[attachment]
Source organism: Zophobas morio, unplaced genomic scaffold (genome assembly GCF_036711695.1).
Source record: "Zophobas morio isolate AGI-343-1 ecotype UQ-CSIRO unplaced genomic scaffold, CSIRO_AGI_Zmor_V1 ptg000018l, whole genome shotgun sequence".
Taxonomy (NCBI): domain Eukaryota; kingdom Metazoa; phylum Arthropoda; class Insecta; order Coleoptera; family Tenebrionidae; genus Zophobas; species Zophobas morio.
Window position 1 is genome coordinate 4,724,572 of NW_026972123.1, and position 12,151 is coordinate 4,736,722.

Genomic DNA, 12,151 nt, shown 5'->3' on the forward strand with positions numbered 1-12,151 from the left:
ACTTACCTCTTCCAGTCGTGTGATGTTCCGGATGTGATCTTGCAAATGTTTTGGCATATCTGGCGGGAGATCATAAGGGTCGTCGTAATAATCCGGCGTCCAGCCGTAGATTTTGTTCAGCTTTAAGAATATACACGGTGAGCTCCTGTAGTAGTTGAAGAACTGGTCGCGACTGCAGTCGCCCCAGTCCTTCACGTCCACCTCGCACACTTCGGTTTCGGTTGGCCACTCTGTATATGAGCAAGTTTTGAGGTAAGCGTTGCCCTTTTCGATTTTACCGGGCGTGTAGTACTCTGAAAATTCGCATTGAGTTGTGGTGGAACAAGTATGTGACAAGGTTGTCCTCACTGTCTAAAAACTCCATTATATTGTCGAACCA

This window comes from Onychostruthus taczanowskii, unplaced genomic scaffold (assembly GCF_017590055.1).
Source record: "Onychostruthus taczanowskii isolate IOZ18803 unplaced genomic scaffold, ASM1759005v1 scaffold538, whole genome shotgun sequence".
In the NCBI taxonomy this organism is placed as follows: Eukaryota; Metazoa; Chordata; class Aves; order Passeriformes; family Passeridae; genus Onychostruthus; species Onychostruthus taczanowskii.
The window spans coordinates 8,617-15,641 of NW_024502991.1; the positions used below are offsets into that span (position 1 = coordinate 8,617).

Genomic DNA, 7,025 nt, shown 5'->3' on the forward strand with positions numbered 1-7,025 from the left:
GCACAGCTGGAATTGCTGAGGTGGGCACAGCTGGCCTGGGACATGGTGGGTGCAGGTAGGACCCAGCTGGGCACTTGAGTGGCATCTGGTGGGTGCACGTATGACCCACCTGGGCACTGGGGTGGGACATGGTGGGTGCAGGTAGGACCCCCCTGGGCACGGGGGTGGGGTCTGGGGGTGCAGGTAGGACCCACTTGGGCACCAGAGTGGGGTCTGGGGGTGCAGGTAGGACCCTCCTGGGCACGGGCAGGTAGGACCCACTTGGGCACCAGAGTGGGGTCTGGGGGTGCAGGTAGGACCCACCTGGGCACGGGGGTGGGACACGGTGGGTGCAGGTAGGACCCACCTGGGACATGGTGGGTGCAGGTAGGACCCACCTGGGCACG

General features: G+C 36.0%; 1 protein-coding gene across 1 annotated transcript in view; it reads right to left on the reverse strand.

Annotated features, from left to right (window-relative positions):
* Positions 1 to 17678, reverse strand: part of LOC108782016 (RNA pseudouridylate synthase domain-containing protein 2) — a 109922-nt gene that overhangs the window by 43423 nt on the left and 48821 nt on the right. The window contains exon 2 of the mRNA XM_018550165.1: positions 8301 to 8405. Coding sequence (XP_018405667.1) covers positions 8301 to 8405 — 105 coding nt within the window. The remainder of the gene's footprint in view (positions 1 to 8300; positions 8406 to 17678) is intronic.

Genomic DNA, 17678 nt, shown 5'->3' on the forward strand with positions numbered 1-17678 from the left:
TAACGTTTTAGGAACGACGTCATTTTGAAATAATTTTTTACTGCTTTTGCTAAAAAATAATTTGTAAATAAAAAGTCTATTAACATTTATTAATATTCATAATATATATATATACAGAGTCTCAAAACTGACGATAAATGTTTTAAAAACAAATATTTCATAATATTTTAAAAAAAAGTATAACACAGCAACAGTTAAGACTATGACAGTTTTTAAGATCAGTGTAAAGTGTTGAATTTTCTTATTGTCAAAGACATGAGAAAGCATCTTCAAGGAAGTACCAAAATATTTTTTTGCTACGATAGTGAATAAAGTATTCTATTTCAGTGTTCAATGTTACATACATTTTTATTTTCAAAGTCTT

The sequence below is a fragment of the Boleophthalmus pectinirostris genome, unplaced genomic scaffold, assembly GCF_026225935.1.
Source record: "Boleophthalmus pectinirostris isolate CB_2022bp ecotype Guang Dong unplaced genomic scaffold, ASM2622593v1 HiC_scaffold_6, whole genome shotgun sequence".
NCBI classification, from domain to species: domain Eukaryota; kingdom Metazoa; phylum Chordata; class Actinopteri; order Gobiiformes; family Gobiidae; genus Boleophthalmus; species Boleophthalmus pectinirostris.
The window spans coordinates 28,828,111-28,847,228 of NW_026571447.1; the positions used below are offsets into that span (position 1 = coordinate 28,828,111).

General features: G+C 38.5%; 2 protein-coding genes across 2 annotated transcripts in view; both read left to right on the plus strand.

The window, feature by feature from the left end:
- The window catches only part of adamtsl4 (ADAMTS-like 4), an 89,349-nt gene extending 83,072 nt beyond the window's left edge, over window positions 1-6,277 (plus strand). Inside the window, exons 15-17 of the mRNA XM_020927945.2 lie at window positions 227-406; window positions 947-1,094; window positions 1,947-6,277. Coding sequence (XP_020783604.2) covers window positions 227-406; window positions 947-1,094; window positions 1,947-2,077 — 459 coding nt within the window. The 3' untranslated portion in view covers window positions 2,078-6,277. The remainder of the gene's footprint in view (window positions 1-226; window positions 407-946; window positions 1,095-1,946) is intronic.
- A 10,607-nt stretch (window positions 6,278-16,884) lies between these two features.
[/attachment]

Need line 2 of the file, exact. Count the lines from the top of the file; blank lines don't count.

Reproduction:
Source record: "Zophobas morio isolate AGI-343-1 ecotype UQ-CSIRO unplaced genomic scaffold, CSIRO_AGI_Zmor_V1 ptg000018l, whole genome shotgun sequence".